Wedgemount Lake Hike
The Wedgemount Lake hike is reminiscent of the “Stairmaster” at the gym, as you gain over 4429ft in just 5.0mi. Trust us, though, that the unbelievable views of the turquoise Wedgemount Lake are too stunning to describe, and make the hike well worthwhile in Whistler.
To get to the trailhead of the Wedgemount Lake hike, drive north from Whistler along the Sea to Sky Highway. After passing Green Lake, look out for signs pointing towards the Wedgemount Lake parking lot. You will turn right onto a dirt logging road, and follow the signs posted by a logging company towards the trailhead. This logging road is a challenge for two-wheel drive cars, however most will be able to do it. A competent driver is a must.
|When to do|
June through September
Yes at Lake
Trailhead & Hut & Backcountry campgrounds
Out and back
Wedgemount Lake Hike
Wedgemount Lake Trail Description
The first part of the Wedgemount Lake hike is relatively easy; a short flat approach to the meat and potatoes of the climb. Shortly you will begin the ascent, and it will not end until you crest a ridge and arrive at the west side of Wedgemount Lake. Make sure to bring plenty of water and take regular breaks – this a steep climb that must be taken seriously, especially on hot days. After a seemingly never-ending climb under the trees, you’ll emerge in a boulder field. This is the last section of the climb, albeit the most difficult. There are many loose rocks, so take care when ascending and always shout “ROCK!” when you dislodge a stone.
Finally, after cresting the pass, you will realize why you’ve put your body through all this pain. The views of Wedgemount Lake are absolutely stunning. A quick flat hike will bring you to the campsite and the small hut located on the north side of Wedgemount Lake.
From here you get unbelievable views to the south, taking in Rethel Mountain on the right and Parkhurst Mountain on the left. Above you to the north there is the conical Mount Weart, as well as Mount Cook to the left. Across the lake on its eastern flank you can see two sections of the huge Wedgemount Glacier.
If you’ve got the energy, the hike around Wedgemount Lake to Wedgemount Glacier is an absolute must. Follow the trail around Wedgemount Lake, and scramble up the ridge on the far side to come within meters of the glacier. Take a little time here to appreciate the unique beauty of the glacier, and marvel at its long life. Above the glacier, you will be able to see the tip of Wedge Mountain poking up.
Note: Glaciers are very dangerous to be on or around. Watch for rock and icefall. Further, walking on the glacier is extremely dangerous. Do not undertake any glacier travel unless you and everyone in your party have experience and training.
Return the way you came, taking extreme care descending the steep trail.
Hiking Trail Highlights
The turquoise waters of Wedgemount Lake make this hike one of the most popular day treks in the Whistler region. Fed by glacial meltwaters, the incredible color of the lake is perfectly offset by the surrounding snow-capped peaks, making the steep climb to the top worth all the effort.
From the lake, you’ll have a wonderful view over some of the most iconic peaks in the region. Expect to see the distinctive outlines of Rethel Mountain, Parkhurst Mountain, Mount Moe, Mount James Turner, Mount Weart and Mount Cook. On a clear day the colors are dazzling, from the brilliant turquoise of the lake to the dark rocks and snow-covered summits of the imposing mountains.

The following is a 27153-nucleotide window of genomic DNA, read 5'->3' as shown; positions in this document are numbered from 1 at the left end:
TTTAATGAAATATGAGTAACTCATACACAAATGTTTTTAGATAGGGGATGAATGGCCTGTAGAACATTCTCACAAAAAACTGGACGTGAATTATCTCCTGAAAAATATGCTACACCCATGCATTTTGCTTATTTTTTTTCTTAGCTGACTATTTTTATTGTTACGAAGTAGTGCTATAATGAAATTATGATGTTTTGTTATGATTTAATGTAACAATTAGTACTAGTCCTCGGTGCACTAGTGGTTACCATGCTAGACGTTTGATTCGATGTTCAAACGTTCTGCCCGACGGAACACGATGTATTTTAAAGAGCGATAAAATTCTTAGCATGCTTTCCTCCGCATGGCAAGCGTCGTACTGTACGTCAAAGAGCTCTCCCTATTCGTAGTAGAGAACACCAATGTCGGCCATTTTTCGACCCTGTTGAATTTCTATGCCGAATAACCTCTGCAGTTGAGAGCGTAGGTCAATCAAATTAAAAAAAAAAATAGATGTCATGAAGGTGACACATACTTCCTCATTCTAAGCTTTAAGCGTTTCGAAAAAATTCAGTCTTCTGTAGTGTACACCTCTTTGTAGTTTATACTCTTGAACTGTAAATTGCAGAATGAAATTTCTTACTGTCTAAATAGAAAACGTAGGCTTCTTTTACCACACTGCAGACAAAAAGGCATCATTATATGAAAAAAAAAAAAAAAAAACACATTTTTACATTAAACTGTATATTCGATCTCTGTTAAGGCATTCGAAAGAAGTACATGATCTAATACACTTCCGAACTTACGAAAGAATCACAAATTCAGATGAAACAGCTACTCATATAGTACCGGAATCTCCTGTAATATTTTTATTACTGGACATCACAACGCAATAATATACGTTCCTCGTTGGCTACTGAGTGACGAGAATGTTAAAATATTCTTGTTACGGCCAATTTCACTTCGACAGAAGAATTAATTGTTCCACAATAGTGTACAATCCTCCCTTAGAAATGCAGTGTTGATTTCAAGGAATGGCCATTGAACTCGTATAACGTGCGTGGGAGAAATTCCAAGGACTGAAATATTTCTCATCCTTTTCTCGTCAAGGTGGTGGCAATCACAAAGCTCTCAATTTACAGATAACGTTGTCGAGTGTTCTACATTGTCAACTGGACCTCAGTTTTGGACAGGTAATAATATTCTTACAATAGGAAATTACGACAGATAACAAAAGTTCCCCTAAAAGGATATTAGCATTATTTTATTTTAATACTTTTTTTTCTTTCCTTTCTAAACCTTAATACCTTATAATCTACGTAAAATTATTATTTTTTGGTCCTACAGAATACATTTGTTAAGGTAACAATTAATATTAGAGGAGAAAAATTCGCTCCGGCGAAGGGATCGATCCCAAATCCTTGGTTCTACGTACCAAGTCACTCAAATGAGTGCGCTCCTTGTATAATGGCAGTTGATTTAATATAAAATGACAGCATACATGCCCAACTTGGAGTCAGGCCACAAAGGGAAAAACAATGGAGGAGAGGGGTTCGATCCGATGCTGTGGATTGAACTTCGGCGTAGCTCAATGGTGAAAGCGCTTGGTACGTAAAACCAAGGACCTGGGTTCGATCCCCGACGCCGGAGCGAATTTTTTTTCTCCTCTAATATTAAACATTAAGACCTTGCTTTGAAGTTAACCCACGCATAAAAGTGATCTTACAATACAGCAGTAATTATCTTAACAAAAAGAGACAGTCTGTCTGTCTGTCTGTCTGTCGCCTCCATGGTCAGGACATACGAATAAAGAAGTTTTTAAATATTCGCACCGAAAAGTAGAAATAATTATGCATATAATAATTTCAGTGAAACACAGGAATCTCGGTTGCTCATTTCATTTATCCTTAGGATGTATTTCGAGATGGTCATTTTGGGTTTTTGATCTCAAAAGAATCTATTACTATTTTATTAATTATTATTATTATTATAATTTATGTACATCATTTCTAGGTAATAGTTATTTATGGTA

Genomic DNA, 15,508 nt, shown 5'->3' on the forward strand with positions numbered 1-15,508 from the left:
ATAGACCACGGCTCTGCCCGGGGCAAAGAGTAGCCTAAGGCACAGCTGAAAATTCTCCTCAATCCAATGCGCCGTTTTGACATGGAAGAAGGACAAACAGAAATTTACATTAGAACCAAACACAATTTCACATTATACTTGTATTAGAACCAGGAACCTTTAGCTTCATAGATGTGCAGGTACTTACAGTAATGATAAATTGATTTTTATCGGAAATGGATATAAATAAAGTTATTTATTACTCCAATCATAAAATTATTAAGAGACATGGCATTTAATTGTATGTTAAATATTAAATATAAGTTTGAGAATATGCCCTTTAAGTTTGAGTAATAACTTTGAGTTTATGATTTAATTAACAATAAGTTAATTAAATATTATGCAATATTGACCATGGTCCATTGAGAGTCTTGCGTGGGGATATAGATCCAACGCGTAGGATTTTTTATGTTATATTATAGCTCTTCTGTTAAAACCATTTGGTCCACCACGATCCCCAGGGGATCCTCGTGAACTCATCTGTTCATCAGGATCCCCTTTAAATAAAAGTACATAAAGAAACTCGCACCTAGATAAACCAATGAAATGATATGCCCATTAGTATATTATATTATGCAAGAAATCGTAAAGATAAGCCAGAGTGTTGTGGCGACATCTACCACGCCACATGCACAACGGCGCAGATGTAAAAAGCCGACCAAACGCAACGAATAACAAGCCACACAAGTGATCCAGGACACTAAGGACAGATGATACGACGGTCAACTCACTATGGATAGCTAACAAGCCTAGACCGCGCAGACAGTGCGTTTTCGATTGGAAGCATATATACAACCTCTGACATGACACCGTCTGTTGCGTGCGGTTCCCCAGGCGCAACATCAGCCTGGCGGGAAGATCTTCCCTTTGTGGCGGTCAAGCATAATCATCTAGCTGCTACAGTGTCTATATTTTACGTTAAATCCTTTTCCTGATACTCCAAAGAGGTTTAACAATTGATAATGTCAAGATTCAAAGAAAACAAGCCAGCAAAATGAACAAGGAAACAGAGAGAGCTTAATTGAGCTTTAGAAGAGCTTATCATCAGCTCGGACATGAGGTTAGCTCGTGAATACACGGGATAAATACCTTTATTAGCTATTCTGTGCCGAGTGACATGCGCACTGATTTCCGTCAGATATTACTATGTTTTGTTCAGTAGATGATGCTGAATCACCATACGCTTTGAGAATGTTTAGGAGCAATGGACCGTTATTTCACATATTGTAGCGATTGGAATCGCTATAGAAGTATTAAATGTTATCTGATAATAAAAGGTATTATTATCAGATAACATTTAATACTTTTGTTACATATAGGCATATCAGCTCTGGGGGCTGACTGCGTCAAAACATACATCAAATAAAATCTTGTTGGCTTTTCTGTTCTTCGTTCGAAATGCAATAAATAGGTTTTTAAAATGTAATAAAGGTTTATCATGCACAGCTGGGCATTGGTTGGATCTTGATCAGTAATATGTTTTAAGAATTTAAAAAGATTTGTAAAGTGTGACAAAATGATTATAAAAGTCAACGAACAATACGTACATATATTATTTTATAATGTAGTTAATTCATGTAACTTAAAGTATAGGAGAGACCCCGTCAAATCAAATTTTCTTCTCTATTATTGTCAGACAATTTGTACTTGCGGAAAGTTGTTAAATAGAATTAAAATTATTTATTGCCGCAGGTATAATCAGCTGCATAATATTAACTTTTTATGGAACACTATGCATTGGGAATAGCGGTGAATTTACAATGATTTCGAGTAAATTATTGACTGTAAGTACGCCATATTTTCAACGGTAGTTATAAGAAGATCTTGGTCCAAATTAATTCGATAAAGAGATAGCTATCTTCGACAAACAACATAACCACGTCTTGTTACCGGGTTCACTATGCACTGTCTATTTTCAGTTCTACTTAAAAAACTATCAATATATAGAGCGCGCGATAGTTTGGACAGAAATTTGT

The scenery around Wedgemount Lake is so spectacular, you may wish to linger for longer. There is a cabin perched on a small knoll just above the lake, which is a popular gathering place for hikers in the summer months. The cabin sleeps approximately 8 people, and offers some minimal facilities, but there is plenty of space for camping in the surrounding area.
The Wedgemount Glacier sits just below the imposing summit of Wedge Mountain, so-named for its distinctive ‘wedge-like’ shape. The terminus of the glacier is around 984ft from the lake shore, and over the past 40 years has receded significantly, leaving new pools, ice caves and riegels (ridges in the bedrock).
This dramatic natural feature is one of the highlights of the Wedgemount Lake hike, offering the opportunity to get a close-up view of the gargantuan river of ice that covers the northern face of the peak. Glacial recession has created a unique phenomenon; while the glacier once reached the lake shore, it now finds its terminus several hundred meters away, creating a dramatic ice cave. Large chunks of ice drop from the glacier’s terminus on a frequent basis, so keep your distance and take extra care when visiting this side of the lake.
Frequently asked questions about Wedgemount Lake
Can you swim in Wedgemount Lake?
It is possible to swim in Wedgemount Lake, but the water can be extremely cold. The lake is fed by glacial meltwater, and the high altitude means that temperatures by the lake are usually cool, even on hot days. Nevertheless, many hikers do brave the icy waters – just make sure to have a warm change of clothes ready when you get out!
How long is Wedgemount Lake trail
The Wedgemount Lake trail is 9.7mi, if attempted as an out-and-back day hike. Due to the steep, challenging climb to the lake, it typically takes between 6 and 8 hours to complete.
If you don’t already have them, hiking poles would be worth purchasing for this hike. More so for the way down, as the steep, root filled trail is difficult to descend with the support of extendable trekking poles.
The area surrounding Wedgemount Lake always seems colder than the rest of the Whistler region. Bring some extra layers so you can sit and soak in the stunning view.
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